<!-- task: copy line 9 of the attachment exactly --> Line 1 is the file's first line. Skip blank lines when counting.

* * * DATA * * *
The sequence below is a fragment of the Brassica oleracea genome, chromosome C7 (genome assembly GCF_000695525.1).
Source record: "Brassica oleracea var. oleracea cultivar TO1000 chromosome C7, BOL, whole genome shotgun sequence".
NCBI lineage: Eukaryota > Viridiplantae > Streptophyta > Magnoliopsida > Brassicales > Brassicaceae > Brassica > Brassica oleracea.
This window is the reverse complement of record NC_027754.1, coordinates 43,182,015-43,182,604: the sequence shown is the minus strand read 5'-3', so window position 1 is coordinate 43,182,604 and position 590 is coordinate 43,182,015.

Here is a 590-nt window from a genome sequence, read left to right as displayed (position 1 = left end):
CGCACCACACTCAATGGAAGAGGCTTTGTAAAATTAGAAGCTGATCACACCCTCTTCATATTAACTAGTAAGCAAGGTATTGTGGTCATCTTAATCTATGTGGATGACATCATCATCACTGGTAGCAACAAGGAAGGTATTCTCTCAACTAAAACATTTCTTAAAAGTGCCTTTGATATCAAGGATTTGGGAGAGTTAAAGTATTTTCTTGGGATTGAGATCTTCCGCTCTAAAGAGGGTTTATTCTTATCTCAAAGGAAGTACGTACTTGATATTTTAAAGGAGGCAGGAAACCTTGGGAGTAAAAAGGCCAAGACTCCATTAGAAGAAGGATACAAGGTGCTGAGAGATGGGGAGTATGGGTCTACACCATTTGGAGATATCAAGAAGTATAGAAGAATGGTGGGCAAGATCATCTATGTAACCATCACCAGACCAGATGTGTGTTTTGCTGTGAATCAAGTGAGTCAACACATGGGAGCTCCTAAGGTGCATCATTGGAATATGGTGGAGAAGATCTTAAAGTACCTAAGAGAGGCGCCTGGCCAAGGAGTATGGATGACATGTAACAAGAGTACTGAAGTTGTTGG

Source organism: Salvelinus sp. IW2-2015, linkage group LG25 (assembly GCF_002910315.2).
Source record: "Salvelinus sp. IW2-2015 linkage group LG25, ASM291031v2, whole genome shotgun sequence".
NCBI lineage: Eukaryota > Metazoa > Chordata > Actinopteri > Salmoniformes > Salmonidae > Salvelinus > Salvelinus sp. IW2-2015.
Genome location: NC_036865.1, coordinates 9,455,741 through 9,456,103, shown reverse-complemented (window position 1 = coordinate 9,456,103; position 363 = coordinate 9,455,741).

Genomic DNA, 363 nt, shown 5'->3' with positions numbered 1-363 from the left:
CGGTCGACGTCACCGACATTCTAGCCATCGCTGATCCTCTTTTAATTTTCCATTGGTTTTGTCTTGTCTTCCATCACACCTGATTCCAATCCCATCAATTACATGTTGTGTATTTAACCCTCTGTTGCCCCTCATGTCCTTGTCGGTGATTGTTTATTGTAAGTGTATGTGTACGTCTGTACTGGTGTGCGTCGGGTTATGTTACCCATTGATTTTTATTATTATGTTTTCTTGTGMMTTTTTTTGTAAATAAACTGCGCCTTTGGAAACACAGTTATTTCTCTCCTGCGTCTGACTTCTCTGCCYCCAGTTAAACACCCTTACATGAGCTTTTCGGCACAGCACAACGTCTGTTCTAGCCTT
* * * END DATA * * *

NCBI lineage: Eukaryota > Metazoa > Chordata > Actinopteri > Salmoniformes > Salmonidae > Salvelinus > Salvelinus sp. IW2-2015.